The magnets were placed on their side so that some seeds would be close to the North pole, some close to the South pole and others along the edge.  This was intended to show if either pole had a positive or negative effect on germination of the seeds.

After 5 days seeds in all three pots began to germinate.  It appeared as if seeds from all parts of all pots were germinating at the same rate.  It appeared that all three pots had similar germination in terms of the number of seeds germinating, progression of root growth, progression of leaf growth, as well as angle of root or leaf growth.

After 14 days seedlings from all three pots were counted and measured.  Seedlings from all three groups had similar height, similar health as indicated by colour, lack of spots, and visual stem curvature.  All three groups had no seedling mortality throughout the duration of the experiment.

The high magnetic group had 98% germination.
The low magnetic group had 100% germination.
The control group had 99% germination.
The time to germination from all three pots was identical which indicates that magnets have no noticeable effect on germination time.

In addition to the germination rates being similar (98% to 100%), the leaf length, root length and health of seedlings from each batch appeared to be identical.  I had planned on weighing the seedlings from each group to determine fresh biomass but discovered that separating the roots from the potting mix was not possible.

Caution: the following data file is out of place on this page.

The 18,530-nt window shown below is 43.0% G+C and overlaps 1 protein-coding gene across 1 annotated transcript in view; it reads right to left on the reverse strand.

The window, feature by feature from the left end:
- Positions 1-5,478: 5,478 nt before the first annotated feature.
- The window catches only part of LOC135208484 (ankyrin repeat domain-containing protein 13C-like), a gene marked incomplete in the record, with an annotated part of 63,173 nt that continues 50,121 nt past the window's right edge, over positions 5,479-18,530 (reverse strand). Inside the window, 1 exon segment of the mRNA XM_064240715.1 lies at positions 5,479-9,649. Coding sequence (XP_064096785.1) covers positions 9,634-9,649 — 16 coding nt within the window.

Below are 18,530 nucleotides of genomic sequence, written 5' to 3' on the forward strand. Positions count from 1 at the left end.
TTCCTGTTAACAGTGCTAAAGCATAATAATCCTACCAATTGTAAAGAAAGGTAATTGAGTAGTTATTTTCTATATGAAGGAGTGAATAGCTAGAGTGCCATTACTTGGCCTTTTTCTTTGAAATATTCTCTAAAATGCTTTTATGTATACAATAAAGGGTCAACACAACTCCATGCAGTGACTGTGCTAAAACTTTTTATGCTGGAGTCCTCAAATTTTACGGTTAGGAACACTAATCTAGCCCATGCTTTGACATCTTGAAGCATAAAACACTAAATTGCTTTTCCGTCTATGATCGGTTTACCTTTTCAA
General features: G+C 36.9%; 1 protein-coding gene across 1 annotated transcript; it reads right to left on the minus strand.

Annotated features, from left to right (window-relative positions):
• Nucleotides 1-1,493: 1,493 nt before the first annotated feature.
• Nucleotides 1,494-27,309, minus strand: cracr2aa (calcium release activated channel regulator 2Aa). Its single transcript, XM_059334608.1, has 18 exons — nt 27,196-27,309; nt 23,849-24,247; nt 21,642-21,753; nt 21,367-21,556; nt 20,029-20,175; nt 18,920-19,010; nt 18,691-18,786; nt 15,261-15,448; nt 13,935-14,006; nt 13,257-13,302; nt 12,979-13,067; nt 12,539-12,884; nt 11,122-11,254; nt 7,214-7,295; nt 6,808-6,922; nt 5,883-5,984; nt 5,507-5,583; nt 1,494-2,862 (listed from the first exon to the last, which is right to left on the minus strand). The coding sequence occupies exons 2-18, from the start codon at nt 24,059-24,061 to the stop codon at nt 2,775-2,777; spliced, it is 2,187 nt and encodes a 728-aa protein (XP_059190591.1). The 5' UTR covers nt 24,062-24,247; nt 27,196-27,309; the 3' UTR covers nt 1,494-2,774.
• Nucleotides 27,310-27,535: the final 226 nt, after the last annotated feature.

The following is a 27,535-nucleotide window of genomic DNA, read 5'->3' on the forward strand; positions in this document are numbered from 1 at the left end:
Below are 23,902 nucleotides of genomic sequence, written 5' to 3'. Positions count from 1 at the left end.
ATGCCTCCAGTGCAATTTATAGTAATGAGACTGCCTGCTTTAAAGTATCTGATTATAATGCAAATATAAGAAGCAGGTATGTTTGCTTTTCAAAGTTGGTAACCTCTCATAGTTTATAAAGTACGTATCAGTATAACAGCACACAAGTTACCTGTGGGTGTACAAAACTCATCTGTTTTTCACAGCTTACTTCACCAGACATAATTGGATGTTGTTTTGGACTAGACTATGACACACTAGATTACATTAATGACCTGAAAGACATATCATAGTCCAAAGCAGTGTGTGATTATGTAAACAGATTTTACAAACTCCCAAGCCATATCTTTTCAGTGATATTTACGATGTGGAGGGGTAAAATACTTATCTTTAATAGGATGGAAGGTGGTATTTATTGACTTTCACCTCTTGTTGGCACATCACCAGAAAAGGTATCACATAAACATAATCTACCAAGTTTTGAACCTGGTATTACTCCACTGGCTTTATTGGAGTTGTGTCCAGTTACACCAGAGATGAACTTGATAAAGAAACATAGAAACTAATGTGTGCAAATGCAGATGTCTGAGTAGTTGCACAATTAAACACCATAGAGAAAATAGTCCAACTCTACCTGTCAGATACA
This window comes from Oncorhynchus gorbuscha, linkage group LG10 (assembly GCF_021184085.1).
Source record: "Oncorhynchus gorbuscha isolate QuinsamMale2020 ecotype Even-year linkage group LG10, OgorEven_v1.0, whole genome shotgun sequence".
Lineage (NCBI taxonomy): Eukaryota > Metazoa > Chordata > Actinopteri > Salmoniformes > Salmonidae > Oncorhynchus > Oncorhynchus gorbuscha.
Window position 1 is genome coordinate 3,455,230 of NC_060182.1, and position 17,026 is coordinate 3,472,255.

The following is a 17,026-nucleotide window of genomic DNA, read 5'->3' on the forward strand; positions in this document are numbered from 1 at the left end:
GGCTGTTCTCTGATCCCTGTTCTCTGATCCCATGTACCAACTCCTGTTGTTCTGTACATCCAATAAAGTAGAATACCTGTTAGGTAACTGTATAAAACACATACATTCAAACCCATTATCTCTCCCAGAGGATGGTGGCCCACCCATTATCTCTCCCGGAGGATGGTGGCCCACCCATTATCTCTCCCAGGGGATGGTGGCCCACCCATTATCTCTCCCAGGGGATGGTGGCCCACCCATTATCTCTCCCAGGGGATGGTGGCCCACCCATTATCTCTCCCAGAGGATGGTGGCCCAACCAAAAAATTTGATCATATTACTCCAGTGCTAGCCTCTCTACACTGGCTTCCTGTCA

A blind test, I didn't know which pot has the magnet or stone

The results from this small experiment indicate that there is no noticeable effect on the germination of seeds in terms of germination time or germination rate due to either strong or weak static magnetic fields.  It appears that a static magnetic field has no noticeable effect on the vigor/health of young seedlings.  The pots with magnets had similar looking seedlings growing on all areas of the pot which indicates that the polarity of the magnet also had no noticeable effect on germination or early growth.

This was a blind test and it was not until after the seedlings were counted and measured that I opened the little zip lock bags to discover which pot had which magnet.  I figure if this was worth doing it was worth doing properly.

My thoughts
While I was kind of disappointed by this result in hindsight it is not overly surprising.  If any positive difference would be seen then seed magnetisation would be used by commercial farmers.  Farmers have tight profit margins and often grow in hostile environments, they are willing to do whatever it takes to make their crops thrive and magnetisation would be reasonably cheap and simple to apply.  The fact that seed magnetisers are only seen being sold by a few sketchy online sellers and are not seen in rural stores or used by many commercial farmers hints that it may not be all that useful.  It was still worth testing to see for myself.

I have already started to run a similar experiment again and changed some of the parameters, the use of sand instead of soil will allow me to weigh the fresh or dry biomass and see if there is any difference there.  An extra 100 seeds in each group is only going to make the data better.

I am using seeds from a dicot instead of a monocot to see if that makes any noticeable difference.  Doing this experiment using seeds with naturally high germination rates as I did possibly obscures the results as germination rates could not really get any higher.  The seeds in the second test are older and have lower germination rates so I should be able to see if the magnets make any noticeable difference on germination rates that are not close to 100%.